Gardening shows us the lie of capitalism. The scarcity model is a lie. Gardening works only on the rule of abundance. This does not mean that every garden or every plant will provide fruit in abundance. But each plant will, without a doubt, create seeds more numerous than anyone can count… certainly more numerous than anyone can grow and eat. Words, knowledge, these also show us the lie of capitalism. Words come and keep coming without end. Writing grows. It always leads to more writing, more stories, more questions, more knowledge. And yet, academia is built on the scarcity model: not everyone can get an A; there are never enough jobs (though always too much work).
I write texts like I grow plants. Every day, a little bit of care. The peas may die, while the beets get fat. I always receive more rejection letters than acceptances. Every day, a little bit of care. I'll be bringing a bag full of zucchini to your office, if you express even the slightest interest.
While I was writing my dissertation, I grew a beautiful garden. It rained a lot that year. I was in DC and didn't have air conditioning. I woke up early, weeded, wrote, harvested, ate, wrote. My cat alongside me most every day.
Now in Santa Barbara, California, I currently have two massive community garden plots that I maintain with the help of a few of our local anarchists. Anarchists, theoretically, make great gardeners. However, I wonder if they like the idea of abundance and community-based agriculture more than they like plants and veggies.
I love plants. I want to see them grow and change. I loved learning that cucumbers have spikes and that strawberries are called strawberries because if you don't put straw under them they will get weird slugs. I could talk for hours about the weird bugs that will get your veggies if you're not watching carefully. It is the daily process of attending to plants, ideas, writing that is most rewarding.
My process of designing this web text illustrates some of the challenges that arise when relating our bodies, our lives, and our knowledge. When I started, my body and my life had no space in the text: I had not planned on making any reference to myself. I would only include the design choices of other feminists and other scholars. I would analyze them from a feminist perspective. As I more seriously engaged with the theories of Rhodes and Alexander, Selfe, and Arola, the precedent had been set to include yourself and your narrative as a central aspect of multimodal composition. So I gave it a try. [I placed myself in brackets.]
I moved into the side bars.
I designed myself in light grey, as a whisper among the otherwise black text.
With time, I found some space for myself up front.
Scholars of indigenous rhetorics have lead the way making space for unique bodies, stories, and knowledge. As Malea Powell (2012) so beautifully reminded us in her CCCC Chair Address, our stories are the sources of our theories. Stories foreground the relationships between ourselves, our spaces, communities, and the knowledge that we produce. And with these stories, Powell found that she "can build another path - one that resists a defensive posture and instead, honors the stories and bodies who came before and will come after me. It isn't a solution, but a worldview to tell stories, teach, and live in this weird space called academia" (p. 390).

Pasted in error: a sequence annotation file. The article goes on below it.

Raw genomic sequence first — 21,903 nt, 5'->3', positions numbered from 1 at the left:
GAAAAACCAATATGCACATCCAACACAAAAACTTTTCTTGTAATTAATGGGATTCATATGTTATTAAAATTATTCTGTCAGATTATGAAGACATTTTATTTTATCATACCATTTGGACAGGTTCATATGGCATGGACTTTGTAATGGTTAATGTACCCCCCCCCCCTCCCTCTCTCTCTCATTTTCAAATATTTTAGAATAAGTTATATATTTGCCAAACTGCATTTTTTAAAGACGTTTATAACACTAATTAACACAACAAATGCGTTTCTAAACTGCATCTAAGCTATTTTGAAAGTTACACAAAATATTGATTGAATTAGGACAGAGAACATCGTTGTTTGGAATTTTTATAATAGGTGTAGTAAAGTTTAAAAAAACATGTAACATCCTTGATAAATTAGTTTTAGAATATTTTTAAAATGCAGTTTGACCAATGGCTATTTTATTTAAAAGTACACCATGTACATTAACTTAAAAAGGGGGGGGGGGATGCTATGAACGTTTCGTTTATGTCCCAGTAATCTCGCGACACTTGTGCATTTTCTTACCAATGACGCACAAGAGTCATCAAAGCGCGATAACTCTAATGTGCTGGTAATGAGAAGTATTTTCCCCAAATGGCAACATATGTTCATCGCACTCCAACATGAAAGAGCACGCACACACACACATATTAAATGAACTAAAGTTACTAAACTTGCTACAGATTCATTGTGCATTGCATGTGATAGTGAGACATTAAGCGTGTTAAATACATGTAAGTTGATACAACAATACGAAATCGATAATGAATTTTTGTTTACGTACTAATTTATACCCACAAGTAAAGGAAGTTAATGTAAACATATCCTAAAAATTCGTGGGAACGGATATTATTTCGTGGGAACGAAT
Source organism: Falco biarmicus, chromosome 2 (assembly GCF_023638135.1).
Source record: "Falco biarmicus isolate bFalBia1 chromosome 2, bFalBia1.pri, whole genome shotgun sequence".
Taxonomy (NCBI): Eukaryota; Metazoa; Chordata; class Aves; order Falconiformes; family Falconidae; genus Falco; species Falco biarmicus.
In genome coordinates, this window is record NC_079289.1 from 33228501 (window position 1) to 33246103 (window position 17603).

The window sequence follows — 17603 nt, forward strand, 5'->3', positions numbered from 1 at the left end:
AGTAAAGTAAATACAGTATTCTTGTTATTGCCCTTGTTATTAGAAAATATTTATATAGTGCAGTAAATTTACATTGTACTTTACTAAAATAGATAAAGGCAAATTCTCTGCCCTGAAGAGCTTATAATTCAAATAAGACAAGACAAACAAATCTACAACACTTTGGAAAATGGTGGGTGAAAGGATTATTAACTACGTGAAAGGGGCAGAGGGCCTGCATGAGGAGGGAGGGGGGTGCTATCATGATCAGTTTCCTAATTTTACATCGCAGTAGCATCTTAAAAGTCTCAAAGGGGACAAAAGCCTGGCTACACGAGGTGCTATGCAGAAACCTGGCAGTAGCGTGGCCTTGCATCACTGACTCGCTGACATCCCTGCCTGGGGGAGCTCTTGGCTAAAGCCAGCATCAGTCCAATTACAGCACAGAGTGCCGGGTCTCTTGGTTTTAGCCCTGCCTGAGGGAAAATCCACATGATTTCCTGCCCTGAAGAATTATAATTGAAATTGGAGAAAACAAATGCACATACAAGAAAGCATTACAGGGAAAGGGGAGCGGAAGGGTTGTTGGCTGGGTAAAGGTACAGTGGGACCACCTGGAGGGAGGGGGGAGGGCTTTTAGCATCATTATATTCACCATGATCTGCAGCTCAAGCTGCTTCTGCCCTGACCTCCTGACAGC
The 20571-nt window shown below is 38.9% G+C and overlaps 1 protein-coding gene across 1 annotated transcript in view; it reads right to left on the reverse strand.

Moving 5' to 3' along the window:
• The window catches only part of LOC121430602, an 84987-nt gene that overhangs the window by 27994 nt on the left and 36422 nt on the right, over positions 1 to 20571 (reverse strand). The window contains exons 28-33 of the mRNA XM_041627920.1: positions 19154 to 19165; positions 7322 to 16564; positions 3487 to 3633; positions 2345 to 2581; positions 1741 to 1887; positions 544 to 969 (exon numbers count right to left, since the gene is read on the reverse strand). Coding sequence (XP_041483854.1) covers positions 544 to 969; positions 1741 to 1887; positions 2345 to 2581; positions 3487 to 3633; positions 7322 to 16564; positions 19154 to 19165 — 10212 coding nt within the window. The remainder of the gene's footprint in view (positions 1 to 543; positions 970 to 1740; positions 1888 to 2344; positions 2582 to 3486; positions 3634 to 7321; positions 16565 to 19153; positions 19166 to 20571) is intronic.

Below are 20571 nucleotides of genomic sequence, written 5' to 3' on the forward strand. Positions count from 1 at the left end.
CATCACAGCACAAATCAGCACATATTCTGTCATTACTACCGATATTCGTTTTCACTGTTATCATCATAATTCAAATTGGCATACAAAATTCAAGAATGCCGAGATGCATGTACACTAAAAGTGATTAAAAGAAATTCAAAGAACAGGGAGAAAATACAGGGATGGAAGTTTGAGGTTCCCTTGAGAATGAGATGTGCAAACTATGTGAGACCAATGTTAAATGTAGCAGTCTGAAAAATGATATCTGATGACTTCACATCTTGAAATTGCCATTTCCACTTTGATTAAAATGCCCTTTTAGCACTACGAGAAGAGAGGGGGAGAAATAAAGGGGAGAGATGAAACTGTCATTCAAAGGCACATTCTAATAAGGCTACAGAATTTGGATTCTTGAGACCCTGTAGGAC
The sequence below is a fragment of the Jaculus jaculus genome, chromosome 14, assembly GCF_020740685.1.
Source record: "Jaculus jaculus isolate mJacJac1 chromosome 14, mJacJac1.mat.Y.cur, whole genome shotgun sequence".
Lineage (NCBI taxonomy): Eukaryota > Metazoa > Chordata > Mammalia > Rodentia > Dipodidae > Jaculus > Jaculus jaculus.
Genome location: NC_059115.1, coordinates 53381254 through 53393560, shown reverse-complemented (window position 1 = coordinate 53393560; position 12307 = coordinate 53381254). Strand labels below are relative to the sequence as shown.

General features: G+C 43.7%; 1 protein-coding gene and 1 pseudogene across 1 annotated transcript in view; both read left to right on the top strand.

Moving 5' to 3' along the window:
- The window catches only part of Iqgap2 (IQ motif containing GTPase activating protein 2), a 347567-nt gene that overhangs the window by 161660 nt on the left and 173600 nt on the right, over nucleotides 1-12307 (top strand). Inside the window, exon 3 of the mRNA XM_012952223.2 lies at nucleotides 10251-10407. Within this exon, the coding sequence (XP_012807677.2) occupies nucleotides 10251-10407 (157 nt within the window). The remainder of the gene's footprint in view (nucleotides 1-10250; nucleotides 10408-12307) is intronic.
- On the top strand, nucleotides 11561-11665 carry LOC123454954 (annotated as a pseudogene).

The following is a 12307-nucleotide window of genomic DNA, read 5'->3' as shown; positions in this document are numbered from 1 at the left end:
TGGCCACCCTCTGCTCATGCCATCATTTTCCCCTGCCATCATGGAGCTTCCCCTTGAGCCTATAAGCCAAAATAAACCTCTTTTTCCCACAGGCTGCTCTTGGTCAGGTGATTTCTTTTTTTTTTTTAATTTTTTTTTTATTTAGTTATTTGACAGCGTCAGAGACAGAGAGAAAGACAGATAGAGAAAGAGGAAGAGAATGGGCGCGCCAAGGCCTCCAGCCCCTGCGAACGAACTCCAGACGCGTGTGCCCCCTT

As I shifted to find more space for myself, my life, and my body in this text, the design also became rich with life. I needed more life than just mine. Plants started to grow. The lives of those women and men who make me feel brave, smart, and caring inched into the margins and their voices began to reverberate with my own. The text began to move, shake, and change.
Design and write with care
Designing a technofeminist project requires us to be vulnerable. On one hand, it's vulnerable work for us as professionals: We're breaking design rules. How will those who do not take the time to think, see, and experience judge our projects? Will they assume we do not know the rules? That we have unprofessional taste? In addition, digital work is always vulnerable work for junior scholars especially, given that the work continues to be disregarded or undervalued by some academic gatekeepers.
However, I have to be honest… this level of vulnerability does not scare me. I am contingent faculty. Vulnerability is the defining quality of my career choices. I’m not stuck in this vulnerability. I've chosen to dwell here: there are some freedoms in precarity that I’ve grown to enjoy.
The vulnerability of designing as a technofeminist has been personal. I feel afraid of being seen. And I am going to guess that I'm not the only one who feels this fear. To quote Powell (2012) once more, "Telling stories doesn't always feel good. It’s not easy to bring them into academic spaces" (p. 390). We spend so many years learning to assume the voice of an objective, disinterested, generic academic. That persona has authority. I, in my embodied experience, have never felt entitled to academic authority. I learned that I could earn that authority, only when I don that academic voice, follow the rules, and promise not to take up too much space. The process of thinking through Technofeminist theory has also been a process of bringing together on the page my stories as a body, community member, teacher, and writer.